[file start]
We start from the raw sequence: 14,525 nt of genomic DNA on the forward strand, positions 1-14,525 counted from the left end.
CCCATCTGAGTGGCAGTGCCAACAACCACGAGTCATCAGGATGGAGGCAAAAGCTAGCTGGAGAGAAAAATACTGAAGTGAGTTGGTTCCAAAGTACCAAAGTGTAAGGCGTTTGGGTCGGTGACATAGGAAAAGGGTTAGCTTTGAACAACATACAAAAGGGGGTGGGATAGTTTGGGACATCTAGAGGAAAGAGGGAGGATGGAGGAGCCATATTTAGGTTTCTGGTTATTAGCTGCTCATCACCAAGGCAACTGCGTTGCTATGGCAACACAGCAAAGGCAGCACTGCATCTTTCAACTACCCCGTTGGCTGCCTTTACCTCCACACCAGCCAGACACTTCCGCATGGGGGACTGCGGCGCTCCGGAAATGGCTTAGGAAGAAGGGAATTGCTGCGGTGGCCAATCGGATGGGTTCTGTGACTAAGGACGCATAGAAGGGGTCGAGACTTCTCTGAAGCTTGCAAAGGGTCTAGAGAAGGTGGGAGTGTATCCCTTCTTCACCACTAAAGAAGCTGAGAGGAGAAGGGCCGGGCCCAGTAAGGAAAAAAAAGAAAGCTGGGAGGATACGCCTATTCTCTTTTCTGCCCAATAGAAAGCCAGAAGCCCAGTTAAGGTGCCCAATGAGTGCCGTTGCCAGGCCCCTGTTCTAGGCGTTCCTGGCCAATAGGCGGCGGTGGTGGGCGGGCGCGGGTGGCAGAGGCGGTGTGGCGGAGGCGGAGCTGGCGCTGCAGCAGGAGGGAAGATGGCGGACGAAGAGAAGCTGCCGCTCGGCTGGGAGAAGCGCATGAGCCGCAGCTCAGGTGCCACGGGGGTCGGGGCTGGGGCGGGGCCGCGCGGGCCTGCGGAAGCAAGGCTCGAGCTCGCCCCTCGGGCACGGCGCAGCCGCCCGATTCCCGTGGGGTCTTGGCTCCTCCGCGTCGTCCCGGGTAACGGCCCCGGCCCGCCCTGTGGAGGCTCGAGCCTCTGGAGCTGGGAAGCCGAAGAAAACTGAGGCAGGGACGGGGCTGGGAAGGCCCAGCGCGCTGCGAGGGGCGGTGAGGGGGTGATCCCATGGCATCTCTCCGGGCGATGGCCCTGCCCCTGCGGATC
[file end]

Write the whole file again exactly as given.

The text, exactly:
We start from the raw sequence: 14,525 nt of genomic DNA on the forward strand, positions 1-14,525 counted from the left end.
CCCATCTGAGTGGCAGTGCCAACAACCACGAGTCATCAGGATGGAGGCAAAAGCTAGCTGGAGAGAAAAATACTGAAGTGAGTTGGTTCCAAAGTACCAAAGTGTAAGGCGTTTGGGTCGGTGACATAGGAAAAGGGTTAGCTTTGAACAACATACAAAAGGGGGTGGGATAGTTTGGGACATCTAGAGGAAAGAGGGAGGATGGAGGAGCCATATTTAGGTTTCTGGTTATTAGCTGCTCATCACCAAGGCAACTGCGTTGCTATGGCAACACAGCAAAGGCAGCACTGCATCTTTCAACTACCCCGTTGGCTGCCTTTACCTCCACACCAGCCAGACACTTCCGCATGGGGGACTGCGGCGCTCCGGAAATGGCTTAGGAAGAAGGGAATTGCTGCGGTGGCCAATCGGATGGGTTCTGTGACTAAGGACGCATAGAAGGGGTCGAGACTTCTCTGAAGCTTGCAAAGGGTCTAGAGAAGGTGGGAGTGTATCCCTTCTTCACCACTAAAGAAGCTGAGAGGAGAAGGGCCGGGCCCAGTAAGGAAAAAAAAGAAAGCTGGGAGGATACGCCTATTCTCTTTTCTGCCCAATAGAAAGCCAGAAGCCCAGTTAAGGTGCCCAATGAGTGCCGTTGCCAGGCCCCTGTTCTAGGCGTTCCTGGCCAATAGGCGGCGGTGGTGGGCGGGCGCGGGTGGCAGAGGCGGTGTGGCGGAGGCGGAGCTGGCGCTGCAGCAGGAGGGAAGATGGCGGACGAAGAGAAGCTGCCGCTCGGCTGGGAGAAGCGCATGAGCCGCAGCTCAGGTGCCACGGGGGTCGGGGCTGGGGCGGGGCCGCGCGGGCCTGCGGAAGCAAGGCTCGAGCTCGCCCCTCGGGCACGGCGCAGCCGCCCGATTCCCGTGGGGTCTTGGCTCCTCCGCGTCGTCCCGGGTAACGGCCCCGGCCCGCCCTGTGGAGGCTCGAGCCTCTGGAGCTGGGAAGCCGAAGAAAACTGAGGCAGGGACGGGGCTGGGAAGGCCCAGCGCGCTGCGAGGGGCGGTGAGGGGGTGATCCCATGGCATCTCTCCGGGCGATGGCCCTGCCCCTGCGGATC